It's still summer and school's still out for most people, so it's understandable if you're not thinking about the flu. But we all will be soon. Your pharmacist, your doctor, your boss, maybe even your colleagues — they'll all be pushing you to get that annual flu shot, as well they should. Flu is serious business; it causes thousands of hospitalizations each year.
There is no exact number of how many people die from the flu every year. It comes in different strains, and people don't always recognize that flu is the cause. But there are estimates: The Centers for Disease Control and Prevention says between 3,000 and 49,000 people die every year from the flu.
You're probably thinking: Why am I talking about the flu? I am talking about it because it's something we've lived with all of our lives. It's something that existed before we were a country and something that remains with us to the present day. It's something that touches everyone, but harms some people — the elderly and the very young — more than others.
I am talking about it because in this way the flu is like gun violence, but with one significant difference: With the flu, we fight back hard. We refuse to accept it as inevitable — the price we must pay for living in a free and mobile society, for going to school or living in a certain kind of place, or having a certain kind of lifestyle. We try things, and if those things don't work, we try other things. We exhort, we cheerlead, we make it everybody's responsibility. We remind each other to wash our hands, to avoid certain places if we are sick. We make it easy to get vaccines and to pay for them. And perhaps most importantly, we don't pit one form of flu against another and say we can only try to address one — we recognize that they all kill, and their victims are just as dead no matter which strain it is.
Remember when the H1N1 strain hit a few years ago? Where I live, there were flu shot clinics set up all over the city. Yes, I heard some grinching about whether people from another jurisdiction were getting "our" vaccine. But most people recognized there was no fence keeping people from the next county over from breathing on their kids — they all needed to be protected.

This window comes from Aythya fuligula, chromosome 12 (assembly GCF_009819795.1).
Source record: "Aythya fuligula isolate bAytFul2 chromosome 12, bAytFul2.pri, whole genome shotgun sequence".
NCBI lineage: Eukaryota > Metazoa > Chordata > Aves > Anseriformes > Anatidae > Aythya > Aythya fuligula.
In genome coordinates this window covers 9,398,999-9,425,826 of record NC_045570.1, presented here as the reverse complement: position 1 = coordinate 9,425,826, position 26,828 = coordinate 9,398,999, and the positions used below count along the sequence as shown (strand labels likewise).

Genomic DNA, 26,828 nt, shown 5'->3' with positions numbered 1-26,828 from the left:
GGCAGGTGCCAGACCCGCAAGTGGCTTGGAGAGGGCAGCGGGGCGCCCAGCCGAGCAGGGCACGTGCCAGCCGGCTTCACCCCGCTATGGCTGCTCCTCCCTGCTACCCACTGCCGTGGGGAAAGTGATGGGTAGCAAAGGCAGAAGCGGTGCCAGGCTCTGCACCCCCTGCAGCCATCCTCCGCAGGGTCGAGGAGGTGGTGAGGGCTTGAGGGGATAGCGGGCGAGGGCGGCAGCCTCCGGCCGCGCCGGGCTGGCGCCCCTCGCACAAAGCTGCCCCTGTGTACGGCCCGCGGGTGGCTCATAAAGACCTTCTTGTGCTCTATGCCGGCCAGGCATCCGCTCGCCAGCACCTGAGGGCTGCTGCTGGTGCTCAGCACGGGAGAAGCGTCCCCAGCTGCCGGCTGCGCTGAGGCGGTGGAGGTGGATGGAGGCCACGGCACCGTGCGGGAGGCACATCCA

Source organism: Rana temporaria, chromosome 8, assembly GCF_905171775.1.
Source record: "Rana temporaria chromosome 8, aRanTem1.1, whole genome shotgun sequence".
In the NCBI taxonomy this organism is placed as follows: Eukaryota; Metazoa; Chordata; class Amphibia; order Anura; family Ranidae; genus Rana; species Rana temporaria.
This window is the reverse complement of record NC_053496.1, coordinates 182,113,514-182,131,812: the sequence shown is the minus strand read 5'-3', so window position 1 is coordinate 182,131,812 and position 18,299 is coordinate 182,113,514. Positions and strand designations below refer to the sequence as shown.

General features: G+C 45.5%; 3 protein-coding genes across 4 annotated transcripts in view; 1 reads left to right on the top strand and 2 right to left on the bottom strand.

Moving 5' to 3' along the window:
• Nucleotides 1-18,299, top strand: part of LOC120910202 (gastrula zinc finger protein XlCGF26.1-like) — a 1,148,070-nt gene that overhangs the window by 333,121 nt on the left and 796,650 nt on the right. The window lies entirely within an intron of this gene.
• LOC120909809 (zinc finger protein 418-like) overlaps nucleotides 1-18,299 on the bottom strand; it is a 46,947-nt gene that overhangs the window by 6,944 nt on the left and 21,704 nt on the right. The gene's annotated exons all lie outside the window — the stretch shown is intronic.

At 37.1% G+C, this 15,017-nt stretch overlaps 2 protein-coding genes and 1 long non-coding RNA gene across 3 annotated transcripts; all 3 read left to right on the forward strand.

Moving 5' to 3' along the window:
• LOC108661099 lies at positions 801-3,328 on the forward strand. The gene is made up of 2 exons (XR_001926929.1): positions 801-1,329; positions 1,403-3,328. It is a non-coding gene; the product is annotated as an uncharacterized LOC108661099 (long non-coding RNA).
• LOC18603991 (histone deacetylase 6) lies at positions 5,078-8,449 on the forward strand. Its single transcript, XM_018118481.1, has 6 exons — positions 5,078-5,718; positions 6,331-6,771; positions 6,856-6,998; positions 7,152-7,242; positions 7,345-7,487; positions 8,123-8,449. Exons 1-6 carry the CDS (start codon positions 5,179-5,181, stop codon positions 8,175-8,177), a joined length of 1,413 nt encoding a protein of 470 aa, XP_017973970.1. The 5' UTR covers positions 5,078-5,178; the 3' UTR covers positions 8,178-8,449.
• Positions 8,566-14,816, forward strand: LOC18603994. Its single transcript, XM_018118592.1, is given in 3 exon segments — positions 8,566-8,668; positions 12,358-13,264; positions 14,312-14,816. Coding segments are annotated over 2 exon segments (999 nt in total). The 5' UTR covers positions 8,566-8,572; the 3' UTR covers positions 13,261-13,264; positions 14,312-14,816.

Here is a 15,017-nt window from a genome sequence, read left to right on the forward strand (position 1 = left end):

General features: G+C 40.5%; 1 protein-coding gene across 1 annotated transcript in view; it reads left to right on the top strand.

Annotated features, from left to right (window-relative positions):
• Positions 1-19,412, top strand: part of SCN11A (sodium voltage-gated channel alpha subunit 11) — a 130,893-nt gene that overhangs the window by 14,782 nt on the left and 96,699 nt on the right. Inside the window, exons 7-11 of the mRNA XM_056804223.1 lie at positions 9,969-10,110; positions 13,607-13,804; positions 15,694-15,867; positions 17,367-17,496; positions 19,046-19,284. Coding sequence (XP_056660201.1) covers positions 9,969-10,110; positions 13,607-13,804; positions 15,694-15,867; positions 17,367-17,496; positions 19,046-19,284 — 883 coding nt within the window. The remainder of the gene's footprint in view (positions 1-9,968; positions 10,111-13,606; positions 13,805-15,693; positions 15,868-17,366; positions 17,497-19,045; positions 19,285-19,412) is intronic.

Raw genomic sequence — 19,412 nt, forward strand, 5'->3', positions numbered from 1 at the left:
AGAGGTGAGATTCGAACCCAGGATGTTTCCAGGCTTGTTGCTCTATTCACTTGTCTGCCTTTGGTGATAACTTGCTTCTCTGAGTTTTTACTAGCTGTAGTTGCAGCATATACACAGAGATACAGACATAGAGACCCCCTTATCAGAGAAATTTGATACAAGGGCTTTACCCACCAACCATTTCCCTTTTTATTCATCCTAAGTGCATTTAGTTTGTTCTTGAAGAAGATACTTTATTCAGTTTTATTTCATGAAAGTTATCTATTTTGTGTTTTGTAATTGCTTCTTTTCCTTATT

There were also bigger discussions about why people were sending their sick kids to school. That led to legislation in some cities making it easier for people to stay home when they or their children are ill. The fixes were not and still aren't perfect. For example, there remain what I consider legitimate disagreements about how these efforts should be paid for and how they should be run. But it's a start. We didn't sit there and throw up our hands and say, "Oh well." Nor did we throw away our civil liberties in the process.
Can I just tell you, in this country that we love, homicide is the leading cause of death for black males aged 20 to 34, and the second leading cause of death for black females aged 15 through 24. That's what Black Lives Matter activists are talking about: These are people that they love and they want it to stop, no matter who is pulling the trigger.
But this grief is not one they bear alone: Homicide is the third leading cause of death for white males aged 15 through 24, and the fourth leading cause of death for white females the same ages. Not only that, suicide is the second leading cause of death for white males aged 10 through 34. Guns are a factor in all of this.
This weekend alone, at a party in suburban Seattle, three young people were shot to death by someone they knew who invaded the party and started shooting. Two police officers were shot Friday in San Diego during a traffic stop. One of them was killed. The virus is here and it is not contained.